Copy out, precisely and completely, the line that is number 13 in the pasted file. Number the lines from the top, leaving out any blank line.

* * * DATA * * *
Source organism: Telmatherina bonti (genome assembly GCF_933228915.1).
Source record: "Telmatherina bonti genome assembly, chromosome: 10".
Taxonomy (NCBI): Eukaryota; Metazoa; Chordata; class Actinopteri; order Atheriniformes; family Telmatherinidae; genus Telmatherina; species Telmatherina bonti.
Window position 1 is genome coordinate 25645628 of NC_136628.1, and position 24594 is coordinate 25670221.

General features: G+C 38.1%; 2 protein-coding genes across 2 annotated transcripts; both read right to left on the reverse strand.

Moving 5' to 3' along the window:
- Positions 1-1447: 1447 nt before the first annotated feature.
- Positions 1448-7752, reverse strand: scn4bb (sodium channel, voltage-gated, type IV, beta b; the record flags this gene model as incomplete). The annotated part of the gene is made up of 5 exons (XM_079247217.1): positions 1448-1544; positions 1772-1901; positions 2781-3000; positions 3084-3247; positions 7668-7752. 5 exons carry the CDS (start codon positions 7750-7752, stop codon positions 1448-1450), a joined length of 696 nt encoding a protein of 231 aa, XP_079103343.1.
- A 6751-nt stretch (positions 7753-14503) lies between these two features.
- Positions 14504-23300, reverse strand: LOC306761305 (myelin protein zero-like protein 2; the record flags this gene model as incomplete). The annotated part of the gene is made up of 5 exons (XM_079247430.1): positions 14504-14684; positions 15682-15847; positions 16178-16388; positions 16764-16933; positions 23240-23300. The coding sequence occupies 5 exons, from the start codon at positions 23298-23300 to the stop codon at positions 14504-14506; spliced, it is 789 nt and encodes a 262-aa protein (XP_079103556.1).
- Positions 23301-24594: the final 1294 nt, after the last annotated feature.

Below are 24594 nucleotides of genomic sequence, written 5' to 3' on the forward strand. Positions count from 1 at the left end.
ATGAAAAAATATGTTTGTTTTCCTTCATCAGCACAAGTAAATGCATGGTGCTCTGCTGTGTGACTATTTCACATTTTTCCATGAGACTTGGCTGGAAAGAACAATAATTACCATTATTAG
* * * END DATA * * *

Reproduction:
ATGAAAAAATATGTTTGTTTTCCTTCATCAGCACAAGTAAATGCATGGTGCTCTGCTGTGTGACTATTTCACATTTTTCCATGAGACTTGGCTGGAAAGAACAATAATTACCATTATTAG